Title

Institutional performance in higher education : is quality a relevant concept?

Document Type

Journal article

Source Publication

Quality Assurance in Education: An International Perspective

Publication Date

1-1-1999

Volume

7

Issue

3

First Page

156

Last Page

163

Keywords

quality, organizational effectiveness, higher education, performance measurement, behaviourally‐anchored ratings scale

Abstract

Over the past two decades, institutions of higher education worldwide have come under pressure to demonstrate effective performance. Their response has been to borrow the quality concept from industry and place it at the centre of institutional performance assessment in higher education. This article describes a Hong Kong study which developed valid and reliable organisational effectiveness self rating scales for higher educational institutions. In the course of developing these scales, the relevance of quality to institutional performance assessment was examined. In failing to produce a valid and reliable effectiveness scale for a quality dimension, the study highlighted the shortcomings of the quality concept particularly as a basis for the comparative assessment of institutional performance. The study also indicated a methodology for identifying concepts which may provide a firmer base than quality for such comparisons.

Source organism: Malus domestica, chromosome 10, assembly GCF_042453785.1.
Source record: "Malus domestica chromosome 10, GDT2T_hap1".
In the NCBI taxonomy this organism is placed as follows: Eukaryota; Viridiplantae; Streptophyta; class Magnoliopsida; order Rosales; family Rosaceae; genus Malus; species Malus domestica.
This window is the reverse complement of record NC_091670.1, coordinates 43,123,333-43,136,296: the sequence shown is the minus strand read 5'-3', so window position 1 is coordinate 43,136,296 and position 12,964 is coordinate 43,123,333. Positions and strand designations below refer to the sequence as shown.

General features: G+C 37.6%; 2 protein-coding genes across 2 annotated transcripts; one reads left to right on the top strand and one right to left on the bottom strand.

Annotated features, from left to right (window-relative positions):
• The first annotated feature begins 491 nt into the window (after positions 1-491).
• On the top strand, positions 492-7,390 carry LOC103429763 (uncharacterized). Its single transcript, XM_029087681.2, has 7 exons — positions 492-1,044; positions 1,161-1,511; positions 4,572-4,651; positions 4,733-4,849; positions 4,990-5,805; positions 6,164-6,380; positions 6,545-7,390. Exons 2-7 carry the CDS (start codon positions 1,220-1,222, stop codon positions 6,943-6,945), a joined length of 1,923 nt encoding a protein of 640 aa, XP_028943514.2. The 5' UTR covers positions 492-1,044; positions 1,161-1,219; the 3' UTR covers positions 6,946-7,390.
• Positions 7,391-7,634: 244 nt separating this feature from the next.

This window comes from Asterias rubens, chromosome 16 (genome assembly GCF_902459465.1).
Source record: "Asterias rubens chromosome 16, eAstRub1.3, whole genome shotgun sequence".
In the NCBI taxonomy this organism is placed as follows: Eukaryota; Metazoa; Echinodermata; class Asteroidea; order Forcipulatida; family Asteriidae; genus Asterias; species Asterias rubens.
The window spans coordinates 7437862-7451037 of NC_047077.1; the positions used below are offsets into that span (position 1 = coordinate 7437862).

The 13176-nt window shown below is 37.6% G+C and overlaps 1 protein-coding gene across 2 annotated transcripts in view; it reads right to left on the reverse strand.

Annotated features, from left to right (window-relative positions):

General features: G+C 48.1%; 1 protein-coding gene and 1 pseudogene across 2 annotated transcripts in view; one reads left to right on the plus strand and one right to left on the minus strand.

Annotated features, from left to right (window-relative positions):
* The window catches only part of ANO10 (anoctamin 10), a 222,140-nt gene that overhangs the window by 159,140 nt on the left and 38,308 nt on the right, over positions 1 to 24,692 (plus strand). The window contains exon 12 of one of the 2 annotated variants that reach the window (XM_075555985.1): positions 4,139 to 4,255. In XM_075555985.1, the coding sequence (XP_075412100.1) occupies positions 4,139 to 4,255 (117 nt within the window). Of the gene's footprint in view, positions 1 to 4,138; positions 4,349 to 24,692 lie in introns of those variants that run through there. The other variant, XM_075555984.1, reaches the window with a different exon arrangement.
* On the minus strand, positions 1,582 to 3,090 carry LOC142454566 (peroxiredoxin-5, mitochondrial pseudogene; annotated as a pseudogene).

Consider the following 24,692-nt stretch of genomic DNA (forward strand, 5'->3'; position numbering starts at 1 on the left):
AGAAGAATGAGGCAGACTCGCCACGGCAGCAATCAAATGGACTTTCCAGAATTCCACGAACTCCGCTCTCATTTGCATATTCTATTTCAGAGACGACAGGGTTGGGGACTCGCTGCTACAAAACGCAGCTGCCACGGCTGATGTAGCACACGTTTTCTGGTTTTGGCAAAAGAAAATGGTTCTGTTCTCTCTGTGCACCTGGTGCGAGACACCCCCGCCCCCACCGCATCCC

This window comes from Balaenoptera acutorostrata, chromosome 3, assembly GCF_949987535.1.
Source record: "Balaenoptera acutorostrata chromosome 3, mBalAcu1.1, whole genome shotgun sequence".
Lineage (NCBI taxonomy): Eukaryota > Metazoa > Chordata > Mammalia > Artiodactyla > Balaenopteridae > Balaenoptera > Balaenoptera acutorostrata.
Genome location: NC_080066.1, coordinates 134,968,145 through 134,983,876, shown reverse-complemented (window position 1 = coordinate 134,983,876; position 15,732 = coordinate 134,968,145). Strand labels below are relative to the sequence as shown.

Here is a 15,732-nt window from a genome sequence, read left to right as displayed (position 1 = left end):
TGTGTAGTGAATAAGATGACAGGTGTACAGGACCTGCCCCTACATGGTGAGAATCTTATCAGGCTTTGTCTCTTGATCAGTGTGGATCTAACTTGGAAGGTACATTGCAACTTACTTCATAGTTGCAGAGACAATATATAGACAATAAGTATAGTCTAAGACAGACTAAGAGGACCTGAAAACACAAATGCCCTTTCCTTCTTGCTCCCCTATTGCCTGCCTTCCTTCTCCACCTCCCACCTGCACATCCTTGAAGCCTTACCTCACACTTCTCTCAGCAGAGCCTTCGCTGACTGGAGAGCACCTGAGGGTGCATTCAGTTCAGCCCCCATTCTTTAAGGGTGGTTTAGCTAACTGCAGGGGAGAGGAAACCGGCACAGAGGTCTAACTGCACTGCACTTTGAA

DOI

10.1108/09684889910281719

Print ISSN

09684883

E-ISSN

17587662

Publisher Statement

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Full-text Version

Publisher’s Version

Recommended Citation

Pounder, J. (1999). Institutional performance in higher education: Is quality a relevant concept? Quality Assurance in Education, 7(3), 156-163. doi: 10.1108/09684889910281719